Clarke snags second at Amstel

“It just goes to show – never give up.”

-Jonathan Vaughters


Australian Simon ClarkeSimon Clarke came second to wunderkind Mathieu van der Poel (Corendon – Circus) at Amstel Gold Race on Sunday. The pair earned surprise podium appearances in a thrilling finale to the first of the three Ardennes Classics races.


“Van der Poel is flying at the moment,” said Clarke. “I’m pretty happy to come second to him.”


Clarke finished in the top ten at both Strade Bianche and Milan-Sanremo earlier this season. It’s his first WorldTour podium appearance of the year.


“It’s my first podium in a Classic. It’s definitely up there with my career-best results.”

-Simon Clarke


“It’s my first podium in a Classic,” said Clarke. “It’s definitely up there with my career-best results.


“I’ve had a really good start to the year,” Clarke added. “I’ve worked really intentionally since Milan-Sanremo to maintain the condition I had through Ardennes week, which is quite a tricky test, especially because my condition was better than I would have expected in January and February. My coach and I worked really hard to get my training right, my recovery right, so I could maintain my form. My results today proves that our approach was correct. I’m really happy we managed it all properly.”


Clarke was one of three EF Education First Pro Cycling riders tasked with a leadership role on Sunday. Tour of Flanders winner Alberto BettiolAlberto Bettiol and Mike WoodsMike Woods were also expected to factor into the finale.


Woods was the first of his teammates to go on the offensive, joining a breakaway group that slipped away from the reduced peloton with nearly 40 kilometers left in the hilly 266-kilometer race.


“Not too long after Woodsy attacked, we heard that he had been dropped from his group, and we were a little bit on the back foot,” said Clarke. “Fortunately, we still had four riders in that group of 30 or so, and we were able to use Lawson Craddock and Woodsy to help bring the race back as close as possible so that Bettiol and I could make the most of the finale.”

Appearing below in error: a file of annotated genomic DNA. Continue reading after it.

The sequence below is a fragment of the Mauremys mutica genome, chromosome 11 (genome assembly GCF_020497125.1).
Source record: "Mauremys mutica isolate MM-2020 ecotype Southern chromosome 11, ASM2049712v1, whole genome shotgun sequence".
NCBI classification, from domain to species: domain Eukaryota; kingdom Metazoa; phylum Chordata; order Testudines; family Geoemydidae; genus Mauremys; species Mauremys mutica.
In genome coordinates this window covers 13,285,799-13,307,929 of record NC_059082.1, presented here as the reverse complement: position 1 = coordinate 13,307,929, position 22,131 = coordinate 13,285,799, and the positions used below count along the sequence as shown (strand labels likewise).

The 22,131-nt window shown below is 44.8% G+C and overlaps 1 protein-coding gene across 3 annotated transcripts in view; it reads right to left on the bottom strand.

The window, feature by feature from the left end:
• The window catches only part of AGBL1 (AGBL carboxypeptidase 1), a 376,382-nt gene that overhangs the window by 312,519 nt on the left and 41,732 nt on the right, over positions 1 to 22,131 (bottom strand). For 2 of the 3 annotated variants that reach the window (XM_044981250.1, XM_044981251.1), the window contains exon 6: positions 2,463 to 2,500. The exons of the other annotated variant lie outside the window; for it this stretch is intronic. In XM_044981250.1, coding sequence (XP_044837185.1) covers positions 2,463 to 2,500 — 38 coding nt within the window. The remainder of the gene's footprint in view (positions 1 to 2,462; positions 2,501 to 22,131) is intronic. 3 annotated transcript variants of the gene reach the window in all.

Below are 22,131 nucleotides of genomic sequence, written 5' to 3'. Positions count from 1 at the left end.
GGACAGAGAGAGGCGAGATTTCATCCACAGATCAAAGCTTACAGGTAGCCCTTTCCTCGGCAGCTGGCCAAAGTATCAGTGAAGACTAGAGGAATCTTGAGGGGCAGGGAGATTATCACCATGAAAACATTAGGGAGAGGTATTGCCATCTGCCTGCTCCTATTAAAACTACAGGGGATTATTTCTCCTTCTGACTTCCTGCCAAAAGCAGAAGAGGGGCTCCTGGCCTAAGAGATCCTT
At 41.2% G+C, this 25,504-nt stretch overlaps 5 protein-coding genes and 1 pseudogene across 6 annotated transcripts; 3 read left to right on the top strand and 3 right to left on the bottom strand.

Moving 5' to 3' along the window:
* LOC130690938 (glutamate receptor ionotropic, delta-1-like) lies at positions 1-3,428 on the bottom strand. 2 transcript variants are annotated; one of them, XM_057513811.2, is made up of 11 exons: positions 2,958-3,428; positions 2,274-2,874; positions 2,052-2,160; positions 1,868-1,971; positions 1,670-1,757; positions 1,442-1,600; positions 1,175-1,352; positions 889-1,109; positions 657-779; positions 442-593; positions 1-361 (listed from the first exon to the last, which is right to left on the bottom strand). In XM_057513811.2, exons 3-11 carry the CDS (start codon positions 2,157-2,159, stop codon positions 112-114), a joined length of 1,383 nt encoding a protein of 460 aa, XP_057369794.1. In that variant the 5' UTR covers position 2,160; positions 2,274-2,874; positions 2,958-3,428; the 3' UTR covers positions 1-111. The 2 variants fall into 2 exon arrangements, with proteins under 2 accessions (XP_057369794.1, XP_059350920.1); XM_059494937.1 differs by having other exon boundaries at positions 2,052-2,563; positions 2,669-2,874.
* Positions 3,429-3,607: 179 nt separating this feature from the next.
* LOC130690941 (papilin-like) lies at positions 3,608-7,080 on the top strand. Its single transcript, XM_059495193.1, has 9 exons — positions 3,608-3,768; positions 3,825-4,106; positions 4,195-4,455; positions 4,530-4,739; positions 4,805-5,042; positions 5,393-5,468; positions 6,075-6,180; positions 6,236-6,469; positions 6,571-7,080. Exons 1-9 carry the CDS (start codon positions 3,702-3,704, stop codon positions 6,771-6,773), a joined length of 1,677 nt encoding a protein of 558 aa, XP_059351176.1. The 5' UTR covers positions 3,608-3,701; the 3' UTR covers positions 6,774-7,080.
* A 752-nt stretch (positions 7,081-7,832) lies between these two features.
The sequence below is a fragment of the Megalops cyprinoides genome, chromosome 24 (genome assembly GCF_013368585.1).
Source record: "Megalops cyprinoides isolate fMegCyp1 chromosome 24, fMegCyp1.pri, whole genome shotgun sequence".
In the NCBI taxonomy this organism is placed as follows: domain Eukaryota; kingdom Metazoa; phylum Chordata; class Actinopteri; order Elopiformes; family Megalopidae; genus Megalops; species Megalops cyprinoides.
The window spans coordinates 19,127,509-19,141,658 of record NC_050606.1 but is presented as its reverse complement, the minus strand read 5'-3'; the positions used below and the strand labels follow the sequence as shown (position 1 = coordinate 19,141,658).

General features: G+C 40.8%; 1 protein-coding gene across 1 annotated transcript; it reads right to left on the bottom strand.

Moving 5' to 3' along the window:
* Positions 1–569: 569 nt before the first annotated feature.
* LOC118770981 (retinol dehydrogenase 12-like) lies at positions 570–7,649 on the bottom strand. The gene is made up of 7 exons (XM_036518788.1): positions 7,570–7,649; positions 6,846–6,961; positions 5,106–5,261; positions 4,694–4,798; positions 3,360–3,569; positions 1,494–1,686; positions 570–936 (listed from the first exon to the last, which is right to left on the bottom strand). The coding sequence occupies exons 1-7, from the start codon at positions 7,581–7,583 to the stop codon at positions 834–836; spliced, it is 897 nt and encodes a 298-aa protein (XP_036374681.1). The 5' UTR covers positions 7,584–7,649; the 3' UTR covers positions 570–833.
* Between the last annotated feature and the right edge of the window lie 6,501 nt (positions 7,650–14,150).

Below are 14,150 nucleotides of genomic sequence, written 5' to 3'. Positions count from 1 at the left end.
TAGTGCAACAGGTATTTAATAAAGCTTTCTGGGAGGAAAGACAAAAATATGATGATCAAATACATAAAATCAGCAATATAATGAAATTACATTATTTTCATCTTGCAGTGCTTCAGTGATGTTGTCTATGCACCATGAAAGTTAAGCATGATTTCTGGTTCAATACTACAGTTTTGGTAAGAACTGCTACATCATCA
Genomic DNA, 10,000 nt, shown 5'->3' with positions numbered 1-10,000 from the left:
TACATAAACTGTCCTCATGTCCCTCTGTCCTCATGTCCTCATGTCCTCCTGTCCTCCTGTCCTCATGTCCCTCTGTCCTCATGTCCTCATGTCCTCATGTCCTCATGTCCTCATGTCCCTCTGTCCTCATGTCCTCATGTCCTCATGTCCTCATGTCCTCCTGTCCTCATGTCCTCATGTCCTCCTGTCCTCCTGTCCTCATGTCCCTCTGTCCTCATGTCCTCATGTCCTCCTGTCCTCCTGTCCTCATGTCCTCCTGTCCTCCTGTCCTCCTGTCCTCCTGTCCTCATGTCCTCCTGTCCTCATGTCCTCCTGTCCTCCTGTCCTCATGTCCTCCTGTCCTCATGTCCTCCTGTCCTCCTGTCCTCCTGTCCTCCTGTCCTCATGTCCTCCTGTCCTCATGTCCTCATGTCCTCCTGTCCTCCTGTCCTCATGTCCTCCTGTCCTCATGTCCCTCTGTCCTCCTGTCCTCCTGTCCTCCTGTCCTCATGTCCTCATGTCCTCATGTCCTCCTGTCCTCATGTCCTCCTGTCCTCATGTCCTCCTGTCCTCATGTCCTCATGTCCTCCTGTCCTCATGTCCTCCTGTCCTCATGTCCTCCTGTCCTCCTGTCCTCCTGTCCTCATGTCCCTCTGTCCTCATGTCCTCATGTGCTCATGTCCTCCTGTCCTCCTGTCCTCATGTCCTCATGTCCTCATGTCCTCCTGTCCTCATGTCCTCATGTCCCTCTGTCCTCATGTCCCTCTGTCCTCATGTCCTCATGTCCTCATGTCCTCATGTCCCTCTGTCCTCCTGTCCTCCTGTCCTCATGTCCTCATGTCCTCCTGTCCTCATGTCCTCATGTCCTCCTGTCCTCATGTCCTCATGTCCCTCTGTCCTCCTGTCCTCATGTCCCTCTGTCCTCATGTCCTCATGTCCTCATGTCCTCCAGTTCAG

The team decided to save Bettiol’s card for the final kilometers and put Clarke on late race attack duty.

“When I saw Bauke Mollema go, I knew I wanted to follow,” said Clarke.

The pair immediately opened up a gap on the reduced bunch.

Clarke and Mollema initially had five riders ahead of them: Julian Alaphilippe (Deceuninck – Quick Step) and Jakob Fuglsang were leading the race, Matteo Trentin (Mitchelton-Scott) and Michal Kwiatkowski (Team Sky) made up chase group one, Max Schachmann (BORA – hansgrohe) chased alone in virtual fourth place.

“I assumed I was racing for fifth place,” said Clarke. “Then the group caught us from behind. Here I was, flat out, thinking: ‘Well, I guess I’m not even going to be finishing in the top ten.’ ”

Despite his initial dismay and disappointment, Clarke forged on. And suddenly, inexplicably, the race came back together at the front. Alaphilippe, Fuglsang, Trentin, Kwiatkwoski and Schachmann had all been swooped up by the chasers.

“It was pretty crazy. And pretty motivating.”

-Simon Clarke


“I wasn’t aware everything was close together until I saw everyone in front of me with just over a kilometer to go,” said Clarke. “It was pretty crazy. And pretty motivating. I knew Van der Poel was the fastest guy, so I got on his wheel.”

And sprinted off it.

Second.

“That was one of the crazier finishes to a race I’ve seen,” said EF Education First Pro Cycling CEO Jonathan Vaughters. “Initially I thought we’d missed our chance at this one, but Simon did really, really well to hang in there and keep racing. Probably no one thought we had a chance to make it back to the front of the race, but it just goes to show – never give up”